In physics, the fine-structure constant, also known as Sommerfeld’s constant, is a fundamental physical constant characterizing the strength of the electromagnetic interaction between elementary particles. This constant is expressed by combining several other fundamental constants of nature: α= e²⁄4πεhc
where e is the charge on the electron, c is the speed of light, h is Planck’s constant and ε is the permittivity of free space.
α is the fine-structure constant = 1/137.035999173(35). This is the most precise value of α obtained experimentally ( as of 2012) based on a measurement of g ( Lande g-factor, the magnetic moment of the electron) using the “quantum cyclotron” apparatus, together with a calculation via the theory of QED that involved 12,672 tenth-order Feynman diagrams: This measurement of α has a precision of 0.25 parts per billion.
So the main question is how significant is this fine-structure constant ?
The importance of this constant is that it measures the strength of the electromagnetic interaction and because the constant is so small that QED works so amazingly well as a quantum theory of electromagnetism. Richard Feynman, the original developer of the theory of QED, referred to the fine-structure constant as follows:
There is a most profound and beautiful question associated with the observed coupling constant, e: the amplitude for a real electron to emit or absorb a real photon. It is a simple number that has been experimentally determined to be close to 0.08542455. ( My physicist friends won’t recognize this number, because they like to remember it as the inverse of its square: about 137.03597 with about an uncertainty of about 2 in the last decimal place. It has been a mystery ever since it was discovered more than 50 years ago, and all good theoretical physicists put this number up on their wall and worry about it.) Immediately you would like to know what this number for a coupling comes from: is it related to pi or perhaps to the base of natural logarithms? Nobody knows. It’s one of the greatest damn mysteries of physics: a magic number that comes to us with no understanding by man. You might say the “hand of God” wrote that number, and “we don’t know how he pushed his pencil.” We know what kind of a dance to do experimentally to measure this number very accurately , but we don’t know what kind of dance to do on the computer to make this number come out, without putting it in secretly!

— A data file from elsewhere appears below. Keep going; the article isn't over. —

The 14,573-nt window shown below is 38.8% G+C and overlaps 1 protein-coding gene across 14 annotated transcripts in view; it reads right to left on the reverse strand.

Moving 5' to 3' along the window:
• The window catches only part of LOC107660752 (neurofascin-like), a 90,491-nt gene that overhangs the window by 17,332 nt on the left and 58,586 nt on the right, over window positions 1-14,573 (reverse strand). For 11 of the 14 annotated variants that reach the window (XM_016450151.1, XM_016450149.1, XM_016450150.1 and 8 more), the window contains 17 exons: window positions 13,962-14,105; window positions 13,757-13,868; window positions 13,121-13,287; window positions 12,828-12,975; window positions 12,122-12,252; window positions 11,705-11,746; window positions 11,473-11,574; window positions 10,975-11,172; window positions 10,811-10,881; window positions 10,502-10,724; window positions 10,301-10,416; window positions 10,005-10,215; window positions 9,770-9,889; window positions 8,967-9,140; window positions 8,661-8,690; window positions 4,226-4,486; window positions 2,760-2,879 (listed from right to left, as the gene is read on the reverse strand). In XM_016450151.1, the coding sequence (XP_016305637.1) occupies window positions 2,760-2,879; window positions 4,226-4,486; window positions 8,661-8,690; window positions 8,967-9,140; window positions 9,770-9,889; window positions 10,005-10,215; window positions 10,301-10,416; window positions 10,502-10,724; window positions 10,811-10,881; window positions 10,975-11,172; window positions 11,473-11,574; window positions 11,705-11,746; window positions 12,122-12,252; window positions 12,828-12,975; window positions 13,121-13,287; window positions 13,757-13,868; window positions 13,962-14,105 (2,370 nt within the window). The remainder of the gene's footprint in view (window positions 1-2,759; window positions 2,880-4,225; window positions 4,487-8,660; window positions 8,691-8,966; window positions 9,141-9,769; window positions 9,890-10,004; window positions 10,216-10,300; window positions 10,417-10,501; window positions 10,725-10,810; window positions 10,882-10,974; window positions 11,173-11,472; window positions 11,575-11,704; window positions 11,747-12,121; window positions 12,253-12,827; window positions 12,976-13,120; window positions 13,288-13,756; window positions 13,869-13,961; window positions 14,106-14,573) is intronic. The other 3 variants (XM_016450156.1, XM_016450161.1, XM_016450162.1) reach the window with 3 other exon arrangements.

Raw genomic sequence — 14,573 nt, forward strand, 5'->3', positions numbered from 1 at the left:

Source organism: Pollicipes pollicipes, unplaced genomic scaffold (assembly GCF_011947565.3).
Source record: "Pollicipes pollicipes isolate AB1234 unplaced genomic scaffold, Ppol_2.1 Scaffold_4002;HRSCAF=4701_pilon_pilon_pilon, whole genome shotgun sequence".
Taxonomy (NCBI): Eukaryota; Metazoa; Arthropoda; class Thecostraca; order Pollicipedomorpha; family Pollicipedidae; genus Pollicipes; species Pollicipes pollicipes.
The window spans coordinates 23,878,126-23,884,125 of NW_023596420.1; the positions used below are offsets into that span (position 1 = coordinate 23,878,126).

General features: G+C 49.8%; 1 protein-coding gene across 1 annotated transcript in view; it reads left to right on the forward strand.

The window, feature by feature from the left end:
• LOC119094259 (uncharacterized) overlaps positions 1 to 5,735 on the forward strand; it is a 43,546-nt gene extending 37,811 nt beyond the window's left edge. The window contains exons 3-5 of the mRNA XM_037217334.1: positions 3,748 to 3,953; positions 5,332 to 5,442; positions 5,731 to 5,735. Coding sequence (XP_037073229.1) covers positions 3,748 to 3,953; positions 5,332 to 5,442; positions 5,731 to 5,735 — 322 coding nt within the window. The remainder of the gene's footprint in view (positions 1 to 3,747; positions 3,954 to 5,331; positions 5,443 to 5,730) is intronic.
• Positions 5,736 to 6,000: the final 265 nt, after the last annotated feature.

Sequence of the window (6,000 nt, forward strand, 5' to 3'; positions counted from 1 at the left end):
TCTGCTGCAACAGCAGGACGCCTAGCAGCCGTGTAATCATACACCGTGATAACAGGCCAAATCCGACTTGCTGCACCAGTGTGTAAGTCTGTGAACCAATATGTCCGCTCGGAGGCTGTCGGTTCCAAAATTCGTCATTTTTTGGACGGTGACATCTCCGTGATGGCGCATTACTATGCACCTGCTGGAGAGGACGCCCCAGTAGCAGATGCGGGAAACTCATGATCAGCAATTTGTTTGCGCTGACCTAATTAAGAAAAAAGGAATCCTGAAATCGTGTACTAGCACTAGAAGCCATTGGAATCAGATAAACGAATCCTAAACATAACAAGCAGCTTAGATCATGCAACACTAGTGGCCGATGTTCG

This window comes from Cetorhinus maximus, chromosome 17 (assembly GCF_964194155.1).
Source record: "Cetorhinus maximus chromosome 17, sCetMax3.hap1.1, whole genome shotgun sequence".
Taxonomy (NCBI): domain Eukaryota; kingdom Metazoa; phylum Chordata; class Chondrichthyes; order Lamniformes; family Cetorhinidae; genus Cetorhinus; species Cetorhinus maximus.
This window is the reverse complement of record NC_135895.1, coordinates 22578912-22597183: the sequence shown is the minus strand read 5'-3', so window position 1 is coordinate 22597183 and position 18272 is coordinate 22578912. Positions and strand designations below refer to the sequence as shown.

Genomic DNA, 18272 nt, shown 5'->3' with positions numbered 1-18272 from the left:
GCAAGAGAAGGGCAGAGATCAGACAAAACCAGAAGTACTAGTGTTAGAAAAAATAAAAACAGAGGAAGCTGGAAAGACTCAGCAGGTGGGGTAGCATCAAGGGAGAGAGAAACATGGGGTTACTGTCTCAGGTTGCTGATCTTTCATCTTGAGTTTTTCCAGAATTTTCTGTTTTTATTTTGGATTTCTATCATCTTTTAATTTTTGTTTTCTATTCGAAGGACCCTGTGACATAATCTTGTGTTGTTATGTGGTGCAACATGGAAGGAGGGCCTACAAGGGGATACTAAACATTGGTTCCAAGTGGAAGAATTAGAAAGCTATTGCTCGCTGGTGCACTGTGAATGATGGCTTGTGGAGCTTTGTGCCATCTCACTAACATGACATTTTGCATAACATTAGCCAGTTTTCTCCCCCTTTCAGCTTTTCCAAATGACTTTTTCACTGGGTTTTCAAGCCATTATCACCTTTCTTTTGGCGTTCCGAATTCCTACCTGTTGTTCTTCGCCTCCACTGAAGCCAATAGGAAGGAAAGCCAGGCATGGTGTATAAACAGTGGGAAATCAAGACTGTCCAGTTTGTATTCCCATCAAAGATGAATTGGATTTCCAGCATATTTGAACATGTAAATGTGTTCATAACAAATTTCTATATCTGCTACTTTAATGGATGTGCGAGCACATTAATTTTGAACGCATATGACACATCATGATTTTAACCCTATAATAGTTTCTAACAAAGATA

—–Richard Feynman (1985). QED: the strange Theory of Light and Matter. Princeton University Press. p129. ISBN 0-691-08388-6.
Is the fine-structure constant actually constant?
Physicists have pondered about this question for a long time whether its value differs by location and over time. A varying α has been proposed for the purpose of solving problems in cosmology as well as in astrophysics. String theory and the physics beyond the Standard Model of particle physics are also expressing interest in whether the accepted physical constants actually vary. Some theories predict that the value of the fine-structure constant should become practically fixed in its value once the universe enters its current dark energy dominated epoch.
The mystery about α is actually a double mystery. The first mystery–the origin of its numerical value α ≈ 1/137 has been recognized and discussed for decades. The second mystery–the range of its domain-is generally unrecognized.
Malcolm H. Mac Gregor, M.H. MacGregor (2007). The Power of Alpha. World Scientific. p.69. ISBN 978-981-256-961-5.